There’s a lot of talk about the teacher shortage sweeping the nation these days. Some say we knew it was coming. Others blame seemingly obvious factors like low pay, long hours and lack of respect. As fingers point in all directions about the cause of the shortage, and districts scramble to find busloads of new recruits to fix it, we may be overlooking an incredibly valuable resource just under our noses: the new teachers already in our classrooms.
Just as the road to financial health often includes curbing one’s spending, all the recruitment, incentives and even signing bonuses won’t begin to fix our teacher shortage if we can’t keep new teachers in the profession once they arrive. The number of teachers who leave the job in the first five years is somewhere between 17 and 46 percent (researchers are debating it) — but even the low end of that range is too many, and stopping this bleeding can turn the tides for our schools.
Over the past decade, I’ve seen countless new teachers (many of whom were quite talented), arrive on the job excited and eager. By December, they were dragging and discouraged. And by May? They’d decided that teaching just wasn’t for them.
Do we as teacher leaders have any power to reverse this exodus of new teachers? I say we do. Here are three simple strategies we can start implementing today to help keep the new teachers we have, while we work to recruit more:
Minimize Negative Talk.
I know, schools have a lot of issues, and the longer we staff members are there the more familiar we are with those issues, and the more likely we are to complain about them. But, let’s try to refrain from badmouthing the administration, fellow teachers, programs, and students in front of new teachers.
This doesn’t mean being fake or keeping new teachers out of the loop — but give them a chance to be excited, bring a fresh energy to the table, and form their own opinions before we impose our weathered ones. We might even breathe in their fresh air and benefit from it in the process.
Celebrate Milestones and Successes.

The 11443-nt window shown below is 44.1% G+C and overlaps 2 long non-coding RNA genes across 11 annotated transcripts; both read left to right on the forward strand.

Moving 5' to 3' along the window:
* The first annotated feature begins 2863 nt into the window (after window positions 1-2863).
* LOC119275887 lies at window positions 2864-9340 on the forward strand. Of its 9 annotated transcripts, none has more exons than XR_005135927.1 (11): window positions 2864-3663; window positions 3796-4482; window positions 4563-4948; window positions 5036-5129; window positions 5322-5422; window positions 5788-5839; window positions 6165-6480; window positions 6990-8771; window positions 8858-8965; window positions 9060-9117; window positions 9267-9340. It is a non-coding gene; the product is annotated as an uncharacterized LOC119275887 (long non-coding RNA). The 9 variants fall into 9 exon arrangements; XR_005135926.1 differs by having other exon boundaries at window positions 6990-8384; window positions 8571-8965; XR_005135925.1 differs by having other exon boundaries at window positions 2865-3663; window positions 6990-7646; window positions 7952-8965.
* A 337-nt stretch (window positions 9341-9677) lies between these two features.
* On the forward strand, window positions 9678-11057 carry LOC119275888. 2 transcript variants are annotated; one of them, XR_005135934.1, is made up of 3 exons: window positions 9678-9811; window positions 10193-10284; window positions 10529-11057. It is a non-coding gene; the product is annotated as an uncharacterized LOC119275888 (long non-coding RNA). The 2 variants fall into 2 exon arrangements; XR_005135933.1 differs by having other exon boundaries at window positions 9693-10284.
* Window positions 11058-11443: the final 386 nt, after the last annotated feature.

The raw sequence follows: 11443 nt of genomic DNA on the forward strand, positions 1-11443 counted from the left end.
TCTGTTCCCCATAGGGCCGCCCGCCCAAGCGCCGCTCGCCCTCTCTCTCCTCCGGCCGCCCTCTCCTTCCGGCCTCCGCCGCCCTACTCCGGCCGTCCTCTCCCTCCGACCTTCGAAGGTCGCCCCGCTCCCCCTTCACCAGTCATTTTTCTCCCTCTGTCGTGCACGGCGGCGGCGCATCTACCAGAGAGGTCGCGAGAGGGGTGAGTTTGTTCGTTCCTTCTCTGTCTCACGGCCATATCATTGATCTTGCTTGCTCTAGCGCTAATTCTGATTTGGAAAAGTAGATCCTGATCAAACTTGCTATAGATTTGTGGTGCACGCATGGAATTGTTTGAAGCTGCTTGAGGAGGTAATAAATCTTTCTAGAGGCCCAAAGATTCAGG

Getting through the first month of school may not be a big deal to us now, but remember what an accomplishment it was our first year?
Acknowledge new teachers’ seemingly small milestones — the first month, the first back-to-school night, the first parent conferences — and we not only help motivate them, but we open the door to asking them how things are going and if they need anything. At the same time, we’re setting an example of teamwork and support that they will likely emulate, adding a positive vibe to our school culture, and the profession, for years to come.
Help Them Stay Healthy.
The first month of my first year of teaching, each night I scarfed down a drive-through burrito for dinner after leaving school at 8 p.m. Then, a fellow teacher invited me to join him for an after-school surf on Thursdays (San Diego’s equivalent of the East Coast racquetball date). I began looking forward to our surf session all week, felt so much better the day of and after it, and saw that I was actually able to leave school in the daylight and take care of myself now and then.
I’ve seen dozens of new teachers work themselves into sickness from the pressure of that first year on the job. By helping an individual teacher be healthier, we also help our school. Well teachers mean less sick days taken, and better teaching in general, which is what our students, and our faculty teams, need.
In short, we can all take easy steps to better support the new teachers on our teams. Then, when next year rolls around, they might actually come back — and we’ll have played a part in fixing the teacher shortage.